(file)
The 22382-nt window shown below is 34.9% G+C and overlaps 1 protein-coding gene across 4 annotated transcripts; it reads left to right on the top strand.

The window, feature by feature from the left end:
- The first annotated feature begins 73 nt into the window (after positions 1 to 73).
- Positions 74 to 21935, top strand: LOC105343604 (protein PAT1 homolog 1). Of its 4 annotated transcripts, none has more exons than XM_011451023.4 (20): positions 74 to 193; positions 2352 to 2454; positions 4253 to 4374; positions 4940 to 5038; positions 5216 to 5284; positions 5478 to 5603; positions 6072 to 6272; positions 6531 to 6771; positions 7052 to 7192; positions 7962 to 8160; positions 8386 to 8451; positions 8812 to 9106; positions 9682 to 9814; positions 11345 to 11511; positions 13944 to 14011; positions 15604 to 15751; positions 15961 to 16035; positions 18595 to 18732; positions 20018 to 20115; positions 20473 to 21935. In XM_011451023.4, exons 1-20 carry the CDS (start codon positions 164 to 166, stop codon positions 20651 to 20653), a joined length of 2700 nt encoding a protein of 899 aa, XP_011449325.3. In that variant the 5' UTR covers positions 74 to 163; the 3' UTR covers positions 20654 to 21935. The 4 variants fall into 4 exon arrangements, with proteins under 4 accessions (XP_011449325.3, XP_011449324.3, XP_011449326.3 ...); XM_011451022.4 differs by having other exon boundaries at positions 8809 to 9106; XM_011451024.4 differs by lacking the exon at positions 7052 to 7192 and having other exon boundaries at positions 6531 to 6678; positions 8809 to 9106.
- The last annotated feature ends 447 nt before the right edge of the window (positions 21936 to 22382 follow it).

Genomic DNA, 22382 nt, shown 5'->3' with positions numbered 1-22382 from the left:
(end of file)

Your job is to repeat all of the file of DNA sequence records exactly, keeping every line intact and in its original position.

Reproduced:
The 22382-nt window shown below is 34.9% G+C and overlaps 1 protein-coding gene across 4 annotated transcripts; it reads left to right on the top strand.

The window, feature by feature from the left end:
- The first annotated feature begins 73 nt into the window (after positions 1 to 73).
- Positions 74 to 21935, top strand: LOC105343604 (protein PAT1 homolog 1). Of its 4 annotated transcripts, none has more exons than XM_011451023.4 (20): positions 74 to 193; positions 2352 to 2454; positions 4253 to 4374; positions 4940 to 5038; positions 5216 to 5284; positions 5478 to 5603; positions 6072 to 6272; positions 6531 to 6771; positions 7052 to 7192; positions 7962 to 8160; positions 8386 to 8451; positions 8812 to 9106; positions 9682 to 9814; positions 11345 to 11511; positions 13944 to 14011; positions 15604 to 15751; positions 15961 to 16035; positions 18595 to 18732; positions 20018 to 20115; positions 20473 to 21935. In XM_011451023.4, exons 1-20 carry the CDS (start codon positions 164 to 166, stop codon positions 20651 to 20653), a joined length of 2700 nt encoding a protein of 899 aa, XP_011449325.3. In that variant the 5' UTR covers positions 74 to 163; the 3' UTR covers positions 20654 to 21935. The 4 variants fall into 4 exon arrangements, with proteins under 4 accessions (XP_011449325.3, XP_011449324.3, XP_011449326.3 ...); XM_011451022.4 differs by having other exon boundaries at positions 8809 to 9106; XM_011451024.4 differs by lacking the exon at positions 7052 to 7192 and having other exon boundaries at positions 6531 to 6678; positions 8809 to 9106.
- The last annotated feature ends 447 nt before the right edge of the window (positions 21936 to 22382 follow it).

Genomic DNA, 22382 nt, shown 5'->3' with positions numbered 1-22382 from the left: